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Understanding the Louisiana abortion case

| Wednesday, October 9, 2019

Last week, Respect Life Week brought abortion to the forefront of campus discussion. As seen through a series of campus events and viewpoints in The Observer, abortion is a heated topic at this university. However, regardless of one’s opinion, one must recognize that panels, opinion pieces and debates on social media are not enough to enact tangible change. Obviously, these dialogues are important. Our democratic republic thrives on discourse. However, there is a lack of understanding towards the judiciary process. One’s beliefs does not certify the legality of those beliefs. Our nation operates under a system of law and order. Governed by a constitution, laws must follow the guidelines set in our nation’s founding documents. Thus, we should consider how the judiciary system is currently approaching abortion.

On Friday, the Supreme Court ruled to take up a Louisiana abortion case. The case, June Medical Services v. Gee, concerns a state law requiring abortion providers to have admitting privileges for patients to a hospital within 30 miles of the clinic. The stated purpose of the law is to maintain safety for the patient. The case is likely to be heard early next year. This means a decision will be released in summer 2020, months before a presidential election where abortion is guaranteed to be a hot-button issue. However, to understand the constitutional context of the law, we must examine earlier cases. 

In 2016, the Supreme Court ruled on a Texas law similar to the Louisiana case. That law also required admitting privileges to a hospital within 30 miles, but also a series of regulatory standards for abortion clinics. In Whole Woman’s Health v. Hellerstedt, the Supreme Court struck down the Texas law, citing a precedent from Planned Parenthood of Southeastern Pennsylvania v. Casey. Here, the Supreme Court established a test to determine if an abortion regulation creates an “undue burden”, defined as “placing a substantial obstacle in the path of a woman seeking an abortion of a nonviable fetus.” Under this test, courts are required to weigh the state’s interest in protecting patients versus the burden it places on patients. If the potential benefits are outweighed by the hindrance it causes, the law is unconstitutional. This burdens test recognizes that the state has a vested interest in the wellbeing of its citizens, but that interest cannot circumscribe citizens’ ability to express their rights. 

Now, many argue that the Texas and Louisiana cases are similar and thus should be treated with the same outcome. I will not comment on how an ongoing case should be resolved. However, I will provide the reasoning the Fifth Circuit Court of Appeals used to uphold the Louisiana law for the sake of providing information. The appeals court noted that while clinics would close under the Texas law and the difficulty doctors experienced in attaining admitting privileges, that was not the case in Louisiana. Furthermore, there would not be a significant increase in the distance patients would have to travel in Louisiana, while in Texas, “the number of women forced to drive over 150 miles increased by 350%.” These will be the circumstances the Supreme Court will have to consider when oral arguments begin.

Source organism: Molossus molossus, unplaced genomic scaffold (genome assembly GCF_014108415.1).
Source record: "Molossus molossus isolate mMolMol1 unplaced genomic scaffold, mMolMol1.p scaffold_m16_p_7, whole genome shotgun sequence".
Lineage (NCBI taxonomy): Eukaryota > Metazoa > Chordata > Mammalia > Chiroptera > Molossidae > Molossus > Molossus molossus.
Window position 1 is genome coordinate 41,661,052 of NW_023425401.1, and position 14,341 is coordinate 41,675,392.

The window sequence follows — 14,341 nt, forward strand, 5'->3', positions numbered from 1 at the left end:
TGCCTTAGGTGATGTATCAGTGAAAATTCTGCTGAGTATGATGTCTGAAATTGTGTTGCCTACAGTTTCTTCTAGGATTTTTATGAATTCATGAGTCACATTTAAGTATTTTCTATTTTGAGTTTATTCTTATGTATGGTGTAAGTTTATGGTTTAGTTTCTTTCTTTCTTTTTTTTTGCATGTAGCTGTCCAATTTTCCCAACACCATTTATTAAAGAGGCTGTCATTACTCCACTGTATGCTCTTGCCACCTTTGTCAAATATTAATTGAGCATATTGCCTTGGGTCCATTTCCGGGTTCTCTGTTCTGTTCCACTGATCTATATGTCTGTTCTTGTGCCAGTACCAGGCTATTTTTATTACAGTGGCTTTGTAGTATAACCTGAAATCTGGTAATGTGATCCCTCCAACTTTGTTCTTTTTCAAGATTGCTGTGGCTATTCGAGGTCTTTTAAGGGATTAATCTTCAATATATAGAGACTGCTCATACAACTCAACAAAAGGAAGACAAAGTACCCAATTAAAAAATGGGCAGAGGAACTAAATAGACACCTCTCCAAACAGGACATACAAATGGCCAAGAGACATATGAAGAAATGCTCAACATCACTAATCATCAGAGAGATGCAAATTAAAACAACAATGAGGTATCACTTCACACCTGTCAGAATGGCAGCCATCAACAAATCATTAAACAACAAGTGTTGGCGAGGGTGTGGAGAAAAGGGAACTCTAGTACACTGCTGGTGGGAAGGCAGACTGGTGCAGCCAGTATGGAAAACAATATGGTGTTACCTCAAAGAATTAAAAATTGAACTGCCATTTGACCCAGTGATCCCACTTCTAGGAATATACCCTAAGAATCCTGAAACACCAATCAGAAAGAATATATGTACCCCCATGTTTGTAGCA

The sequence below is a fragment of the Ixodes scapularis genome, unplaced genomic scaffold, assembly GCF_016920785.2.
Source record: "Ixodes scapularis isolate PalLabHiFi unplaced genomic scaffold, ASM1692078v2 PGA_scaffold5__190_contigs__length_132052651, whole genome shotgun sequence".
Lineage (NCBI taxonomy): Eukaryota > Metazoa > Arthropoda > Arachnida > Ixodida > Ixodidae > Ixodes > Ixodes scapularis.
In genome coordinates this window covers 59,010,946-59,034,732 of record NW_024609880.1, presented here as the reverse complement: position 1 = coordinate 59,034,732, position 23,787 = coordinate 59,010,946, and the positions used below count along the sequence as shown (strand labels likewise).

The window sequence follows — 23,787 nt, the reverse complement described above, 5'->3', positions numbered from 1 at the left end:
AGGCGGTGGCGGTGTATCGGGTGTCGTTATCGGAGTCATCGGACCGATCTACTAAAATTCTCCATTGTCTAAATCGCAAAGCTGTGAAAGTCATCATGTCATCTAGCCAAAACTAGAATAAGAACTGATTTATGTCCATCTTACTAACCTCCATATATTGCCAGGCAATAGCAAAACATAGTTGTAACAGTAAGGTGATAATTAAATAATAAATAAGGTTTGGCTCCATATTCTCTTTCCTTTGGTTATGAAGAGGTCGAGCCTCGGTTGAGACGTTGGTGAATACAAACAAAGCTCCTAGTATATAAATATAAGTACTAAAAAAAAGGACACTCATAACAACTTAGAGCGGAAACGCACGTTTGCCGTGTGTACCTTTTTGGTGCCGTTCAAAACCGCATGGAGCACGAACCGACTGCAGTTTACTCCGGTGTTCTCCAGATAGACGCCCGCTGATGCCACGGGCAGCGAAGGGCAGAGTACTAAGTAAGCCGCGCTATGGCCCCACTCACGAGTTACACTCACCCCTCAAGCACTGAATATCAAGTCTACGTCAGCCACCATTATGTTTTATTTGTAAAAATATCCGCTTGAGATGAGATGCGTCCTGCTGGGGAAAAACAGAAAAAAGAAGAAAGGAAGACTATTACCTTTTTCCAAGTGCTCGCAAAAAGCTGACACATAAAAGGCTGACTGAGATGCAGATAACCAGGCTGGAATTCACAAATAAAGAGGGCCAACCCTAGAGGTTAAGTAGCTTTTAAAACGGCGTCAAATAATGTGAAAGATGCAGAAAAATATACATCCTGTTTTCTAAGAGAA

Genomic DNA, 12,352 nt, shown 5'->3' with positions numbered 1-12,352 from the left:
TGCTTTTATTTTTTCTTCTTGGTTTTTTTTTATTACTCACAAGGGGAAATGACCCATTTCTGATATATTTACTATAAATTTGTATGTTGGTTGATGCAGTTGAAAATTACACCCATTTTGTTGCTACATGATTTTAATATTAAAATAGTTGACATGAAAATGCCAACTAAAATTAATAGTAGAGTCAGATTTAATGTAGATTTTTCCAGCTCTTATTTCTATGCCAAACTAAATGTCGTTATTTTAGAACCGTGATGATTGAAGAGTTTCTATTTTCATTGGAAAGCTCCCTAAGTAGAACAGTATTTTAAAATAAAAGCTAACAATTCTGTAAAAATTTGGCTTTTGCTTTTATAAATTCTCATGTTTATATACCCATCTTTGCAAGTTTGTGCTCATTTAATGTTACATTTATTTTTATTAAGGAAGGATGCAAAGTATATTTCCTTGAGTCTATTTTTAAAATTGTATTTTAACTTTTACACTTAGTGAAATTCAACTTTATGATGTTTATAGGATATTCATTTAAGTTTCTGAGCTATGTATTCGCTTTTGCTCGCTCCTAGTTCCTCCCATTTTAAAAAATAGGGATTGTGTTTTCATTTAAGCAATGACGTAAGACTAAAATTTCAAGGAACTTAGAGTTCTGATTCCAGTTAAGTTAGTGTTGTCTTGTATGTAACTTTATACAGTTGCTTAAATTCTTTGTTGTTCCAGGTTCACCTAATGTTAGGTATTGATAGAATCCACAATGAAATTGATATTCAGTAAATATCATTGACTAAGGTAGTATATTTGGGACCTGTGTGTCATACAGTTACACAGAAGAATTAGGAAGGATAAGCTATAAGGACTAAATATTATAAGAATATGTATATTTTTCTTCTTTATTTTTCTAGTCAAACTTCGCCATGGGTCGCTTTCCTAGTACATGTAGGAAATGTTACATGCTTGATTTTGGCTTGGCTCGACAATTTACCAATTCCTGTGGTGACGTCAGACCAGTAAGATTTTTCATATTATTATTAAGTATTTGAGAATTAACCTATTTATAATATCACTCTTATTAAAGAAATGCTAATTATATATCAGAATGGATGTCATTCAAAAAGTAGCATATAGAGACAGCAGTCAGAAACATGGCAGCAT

It is important to note the distinguishing factors between this case and Roe. This case, stemming from Casey, pertains to the extent of regulating abortion and related medical procedures. Roe, on the other hand, concerns the right to abortion itself. This case is not about whether or not women are entitled to an abortion under the Fourteenth Amendment. Rather, it questions how far the law may go in regulating that right. This is an important distinction, as proponents of abortion fear this case will remove the right to abortion. That is not the issue in this case. 

Another factor to consider in the Louisiana case is a petition filed by Louisiana officials. In this petition, the government argued that abortion providers should not be allowed to challenge abortion restrictions. The petition was granted and will be one of the topics the Court considers in the case. If approved, this means that abortion providers can no longer sue on behalf of their patients. Instead, individual women would have to file constitutional violations on their own. This challenges the precedent set in Singleton v. Wulff, which enables abortion providers to litigate on behalf of their patients. 

This column’s purpose is to provide information on the Louisiana case, the most pertinent abortion case in 2019. Information on legal precedents, similar cases and the issue at hand is key to creating an informed opinion, as well as understanding the legal process. There are procedures to follow that the media often glances over in favor of stirring up controversy. My hope is that this piece provides insight into the judiciary process and the true implications of this case. 

Blake Ziegler is a freshman at Notre Dame from New Orleans, Louisiana, with double majors in political science and philosophy. He hopes his writing encourages others to take an interest inpolitics and government. For inquiries, he can be reached at [email protected] or @NewsWithZig on Twitter.

The views expressed in this column are those of the author and not necessarily those of The Observer.

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